It’s an Italian job this week, with recipes served up by Mattia at Hotel Missoni
Tagliatelle all’emiliana (Tagliatelle with traditional pork ragu). Serves 6
Fresh made tagliatelle
1kg minced pork shoulder
200g minced prosciutto
500ml of water
240g tomato puree
100g finely chopped white onion
100g finely chopped carrot
100g finely chopped celery
150ml red wine
50g cold diced butter
10g chopped rosemary
Grated parmesan cheese
Heat oil in a pan and add all of your finely chopped vegetables. Gently mix them around until they are slightly softened and golden. Then add the prosciutto and minced pork.
Add the red wine and let it reduce while adding the tomato puree. Bring this all to the boil and turn it down to simmer.
Let it cook gently for about two to three hours and add water if necessary to ensure that it does not dry out.
Cook the tagliatelle in abundant salted boiling water for few minutes or until they rise to the top.
In a separate pan melt half of the cold diced butter with the chopped rosemary, add the ragu and heat up. Finally, add the pasta and the remaining cold diced butter and toss around for few minutes until the butter has melted. Serve with parmesan cheese grated on top.
Cappelletti romagnoli. Serves 6
1.5l of chicken stock
200g grated pecorino dolce
50g grated parmesan cheese
3 whole eggs
3 large eggs plus 2 extra (large) egg yolks (all at room temperature)
500g of flour, sieved
Pinch of salt
To make the pasta, sieve the flour into a clean bowl, then turn it out into a mound and make a well in the middle. Sprinkle the salt into the well, and then crack in the eggs.
Have a bowl of water for your hands to help bring the dough together, as it may become stubborn towards the end of kneading.
To begin, break the yolks with the fingertips of one hand, and then move your fingers in a circular motion, gradually incorporating the flour, until you have worked in enough to start bringing it together in a ball. Begin to work the ball of dough, pushing it with the heel of your hand, then folding the top back on itself, turning it a little clockwise, and repeating for around ten minutes. Continue doing so until the dough is springy, but still feels quite firm and difficult to work.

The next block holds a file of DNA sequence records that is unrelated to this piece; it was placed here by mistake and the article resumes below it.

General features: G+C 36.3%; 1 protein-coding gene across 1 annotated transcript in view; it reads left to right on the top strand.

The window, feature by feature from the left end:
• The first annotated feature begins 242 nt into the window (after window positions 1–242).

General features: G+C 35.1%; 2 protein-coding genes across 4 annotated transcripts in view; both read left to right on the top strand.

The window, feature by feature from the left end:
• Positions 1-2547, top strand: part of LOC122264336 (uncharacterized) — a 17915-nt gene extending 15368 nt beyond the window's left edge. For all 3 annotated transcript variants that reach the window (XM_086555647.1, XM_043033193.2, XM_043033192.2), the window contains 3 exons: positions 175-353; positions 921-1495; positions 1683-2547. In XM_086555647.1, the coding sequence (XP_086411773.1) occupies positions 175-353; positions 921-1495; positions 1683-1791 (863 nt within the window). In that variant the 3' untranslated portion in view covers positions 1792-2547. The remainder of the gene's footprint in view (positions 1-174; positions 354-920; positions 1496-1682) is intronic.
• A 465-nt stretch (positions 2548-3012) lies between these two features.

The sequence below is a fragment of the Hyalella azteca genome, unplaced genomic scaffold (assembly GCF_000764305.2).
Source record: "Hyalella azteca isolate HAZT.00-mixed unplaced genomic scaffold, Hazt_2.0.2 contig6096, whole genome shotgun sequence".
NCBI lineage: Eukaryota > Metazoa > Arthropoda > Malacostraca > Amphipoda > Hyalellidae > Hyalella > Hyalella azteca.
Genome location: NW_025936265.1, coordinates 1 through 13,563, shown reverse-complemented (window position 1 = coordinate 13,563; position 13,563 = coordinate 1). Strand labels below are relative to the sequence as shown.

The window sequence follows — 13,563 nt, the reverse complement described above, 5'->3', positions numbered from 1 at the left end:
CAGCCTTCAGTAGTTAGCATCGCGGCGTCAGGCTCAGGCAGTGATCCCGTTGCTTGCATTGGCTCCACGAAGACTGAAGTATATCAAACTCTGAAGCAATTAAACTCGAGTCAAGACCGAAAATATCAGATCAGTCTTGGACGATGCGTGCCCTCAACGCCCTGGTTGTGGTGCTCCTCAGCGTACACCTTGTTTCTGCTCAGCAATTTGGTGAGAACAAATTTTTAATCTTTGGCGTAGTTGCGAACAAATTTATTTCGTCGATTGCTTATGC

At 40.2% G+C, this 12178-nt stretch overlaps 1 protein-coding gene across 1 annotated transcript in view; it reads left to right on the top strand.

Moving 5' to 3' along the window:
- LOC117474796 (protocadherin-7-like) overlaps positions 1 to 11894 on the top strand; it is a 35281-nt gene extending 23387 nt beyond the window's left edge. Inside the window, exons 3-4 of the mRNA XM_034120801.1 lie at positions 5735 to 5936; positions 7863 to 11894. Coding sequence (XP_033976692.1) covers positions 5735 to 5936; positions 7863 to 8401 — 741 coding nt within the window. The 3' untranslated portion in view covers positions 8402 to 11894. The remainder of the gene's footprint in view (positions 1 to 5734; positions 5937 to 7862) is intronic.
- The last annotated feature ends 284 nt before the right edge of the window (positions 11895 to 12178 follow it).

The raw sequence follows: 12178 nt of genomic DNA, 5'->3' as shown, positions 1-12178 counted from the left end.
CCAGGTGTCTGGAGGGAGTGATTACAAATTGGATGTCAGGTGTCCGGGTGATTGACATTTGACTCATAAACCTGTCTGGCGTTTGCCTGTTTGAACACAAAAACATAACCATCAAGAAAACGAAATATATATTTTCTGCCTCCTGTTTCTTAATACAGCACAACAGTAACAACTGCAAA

Divide the dough into two balls, wrap each in a damp cloth and rest for about an hour before using.
Roll the first ball of dough with a rolling pin (keep the rest covered in the damp cloth) until it is about 1cm thick, and will go through the pasta machine comfortably.
Put the machine on the thickest setting to start with, then feed the piece of pasta through the machine turning the handle with one hand, and supporting the dough as it comes through with the other. Change to the second setting, and put it through again. Repeat another 2-3 times, taking the setting down one each time. Don’t worry if the pasta appears slightly streaky, this should disappear as you carry on rolling it.
Next, fold the strip of pasta back on itself, put the machine back onto the first setting and put the pasta through. Repeat 3-4 more times, again taking the setting down one each time, and you will see that the pasta begins to sheen. As it begins to get longer, you will find that you have to pull it very gently.
Now cut your strip in half. Keep one half covered in a damp cloth, then fold the length of the other strip into three, bringing one end in and the other over the top of that, so that the pasta is the same width as the machine. Roll it with the rolling pin, so it is no more than half a centimetre thick, then put the machine back on to the first setting and feed the pasta through – the opposite way this time. The idea of changing direction is to put equal elasticity and strength throughout the pasta. Keep feeding it through this way, taking it down two or three settings as you go.
Mix the three cheeses together and add the eggs. Adjust the seasoning with the salt and nutmeg.
Finally, fold the pasta back on itself, then put the machine back onto the first setting, and take it down again through the settings until it is about 0.5mm thick. Cut the pasta in 5cm squares, place some of the filling in the centre of each square and brush the edge with some eggs (make sure not the use to much egg or the pasta will not close properly). Close the square in the cappelletti shape.
Bring 1 to 1.5 litres of good chicken stock to the boil in a large pan and cook the cappelletti in the stock until it rises to the top. Serve immediately with the stock.